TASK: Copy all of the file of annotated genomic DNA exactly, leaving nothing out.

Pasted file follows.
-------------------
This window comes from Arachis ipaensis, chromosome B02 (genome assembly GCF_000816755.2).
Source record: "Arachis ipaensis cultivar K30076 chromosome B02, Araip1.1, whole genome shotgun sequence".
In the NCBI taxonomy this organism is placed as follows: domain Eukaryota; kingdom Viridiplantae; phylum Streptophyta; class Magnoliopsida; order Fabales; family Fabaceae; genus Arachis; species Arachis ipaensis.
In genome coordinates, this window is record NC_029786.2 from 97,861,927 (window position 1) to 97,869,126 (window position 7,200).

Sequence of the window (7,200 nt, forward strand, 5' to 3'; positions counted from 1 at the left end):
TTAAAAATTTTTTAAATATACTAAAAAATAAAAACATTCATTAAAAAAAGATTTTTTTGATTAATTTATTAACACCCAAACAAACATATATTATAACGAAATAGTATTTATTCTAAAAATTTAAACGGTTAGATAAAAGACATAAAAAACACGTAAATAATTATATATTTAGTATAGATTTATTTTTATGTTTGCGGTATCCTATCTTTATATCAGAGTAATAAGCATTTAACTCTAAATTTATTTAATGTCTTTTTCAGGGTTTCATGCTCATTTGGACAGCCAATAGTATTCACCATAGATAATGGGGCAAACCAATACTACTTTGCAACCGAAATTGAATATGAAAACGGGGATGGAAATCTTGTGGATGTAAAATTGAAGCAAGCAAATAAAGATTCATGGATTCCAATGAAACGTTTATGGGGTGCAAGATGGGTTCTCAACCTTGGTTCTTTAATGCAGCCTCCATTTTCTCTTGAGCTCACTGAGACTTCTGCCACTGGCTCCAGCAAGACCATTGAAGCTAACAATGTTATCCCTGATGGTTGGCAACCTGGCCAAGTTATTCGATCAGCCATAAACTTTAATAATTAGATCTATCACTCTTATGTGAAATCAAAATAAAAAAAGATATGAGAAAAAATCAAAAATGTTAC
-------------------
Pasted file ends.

This window comes from Arachis ipaensis, chromosome B02 (genome assembly GCF_000816755.2).
Source record: "Arachis ipaensis cultivar K30076 chromosome B02, Araip1.1, whole genome shotgun sequence".
In the NCBI taxonomy this organism is placed as follows: domain Eukaryota; kingdom Viridiplantae; phylum Streptophyta; class Magnoliopsida; order Fabales; family Fabaceae; genus Arachis; species Arachis ipaensis.
In genome coordinates, this window is record NC_029786.2 from 97,861,927 (window position 1) to 97,869,126 (window position 7,200).

Sequence of the window (7,200 nt, forward strand, 5' to 3'; positions counted from 1 at the left end):
TTAAAAATTTTTTAAATATACTAAAAAATAAAAACATTCATTAAAAAAAGATTTTTTTGATTAATTTATTAACACCCAAACAAACATATATTATAACGAAATAGTATTTATTCTAAAAATTTAAACGGTTAGATAAAAGACATAAAAAACACGTAAATAATTATATATTTAGTATAGATTTATTTTTATGTTTGCGGTATCCTATCTTTATATCAGAGTAATAAGCATTTAACTCTAAATTTATTTAATGTCTTTTTCAGGGTTTCATGCTCATTTGGACAGCCAATAGTATTCACCATAGATAATGGGGCAAACCAATACTACTTTGCAACCGAAATTGAATATGAAAACGGGGATGGAAATCTTGTGGATGTAAAATTGAAGCAAGCAAATAAAGATTCATGGATTCCAATGAAACGTTTATGGGGTGCAAGATGGGTTCTCAACCTTGGTTCTTTAATGCAGCCTCCATTTTCTCTTGAGCTCACTGAGACTTCTGCCACTGGCTCCAGCAAGACCATTGAAGCTAACAATGTTATCCCTGATGGTTGGCAACCTGGCCAAGTTATTCGATCAGCCATAAACTTTAATAATTAGATCTATCACTCTTATGTGAAATCAAAATAAAAAAAGATATGAGAAAAAATCAAAAATGTTAC